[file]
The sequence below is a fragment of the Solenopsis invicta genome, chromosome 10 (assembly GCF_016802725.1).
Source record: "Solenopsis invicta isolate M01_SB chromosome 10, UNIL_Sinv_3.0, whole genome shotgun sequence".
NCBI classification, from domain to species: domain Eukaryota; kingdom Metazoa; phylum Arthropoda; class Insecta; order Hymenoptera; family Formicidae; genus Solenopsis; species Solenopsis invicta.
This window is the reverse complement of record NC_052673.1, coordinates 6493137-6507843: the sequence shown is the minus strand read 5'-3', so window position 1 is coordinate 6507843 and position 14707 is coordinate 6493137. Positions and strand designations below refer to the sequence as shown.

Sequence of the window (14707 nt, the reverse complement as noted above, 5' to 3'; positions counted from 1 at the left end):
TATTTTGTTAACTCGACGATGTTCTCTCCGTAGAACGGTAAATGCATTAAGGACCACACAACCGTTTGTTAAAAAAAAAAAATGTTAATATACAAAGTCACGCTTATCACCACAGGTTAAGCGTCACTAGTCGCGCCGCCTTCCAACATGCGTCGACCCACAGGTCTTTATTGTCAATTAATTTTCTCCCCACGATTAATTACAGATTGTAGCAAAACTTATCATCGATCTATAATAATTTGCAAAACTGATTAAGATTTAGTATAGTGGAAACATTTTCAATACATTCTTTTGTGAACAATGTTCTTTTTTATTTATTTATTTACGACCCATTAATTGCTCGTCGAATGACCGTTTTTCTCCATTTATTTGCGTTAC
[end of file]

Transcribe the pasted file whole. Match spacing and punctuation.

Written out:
The sequence below is a fragment of the Solenopsis invicta genome, chromosome 10 (assembly GCF_016802725.1).
Source record: "Solenopsis invicta isolate M01_SB chromosome 10, UNIL_Sinv_3.0, whole genome shotgun sequence".
NCBI classification, from domain to species: domain Eukaryota; kingdom Metazoa; phylum Arthropoda; class Insecta; order Hymenoptera; family Formicidae; genus Solenopsis; species Solenopsis invicta.
This window is the reverse complement of record NC_052673.1, coordinates 6493137-6507843: the sequence shown is the minus strand read 5'-3', so window position 1 is coordinate 6507843 and position 14707 is coordinate 6493137. Positions and strand designations below refer to the sequence as shown.

Sequence of the window (14707 nt, the reverse complement as noted above, 5' to 3'; positions counted from 1 at the left end):
TATTTTGTTAACTCGACGATGTTCTCTCCGTAGAACGGTAAATGCATTAAGGACCACACAACCGTTTGTTAAAAAAAAAAAATGTTAATATACAAAGTCACGCTTATCACCACAGGTTAAGCGTCACTAGTCGCGCCGCCTTCCAACATGCGTCGACCCACAGGTCTTTATTGTCAATTAATTTTCTCCCCACGATTAATTACAGATTGTAGCAAAACTTATCATCGATCTATAATAATTTGCAAAACTGATTAAGATTTAGTATAGTGGAAACATTTTCAATACATTCTTTTGTGAACAATGTTCTTTTTTATTTATTTATTTACGACCCATTAATTGCTCGTCGAATGACCGTTTTTCTCCATTTATTTGCGTTAC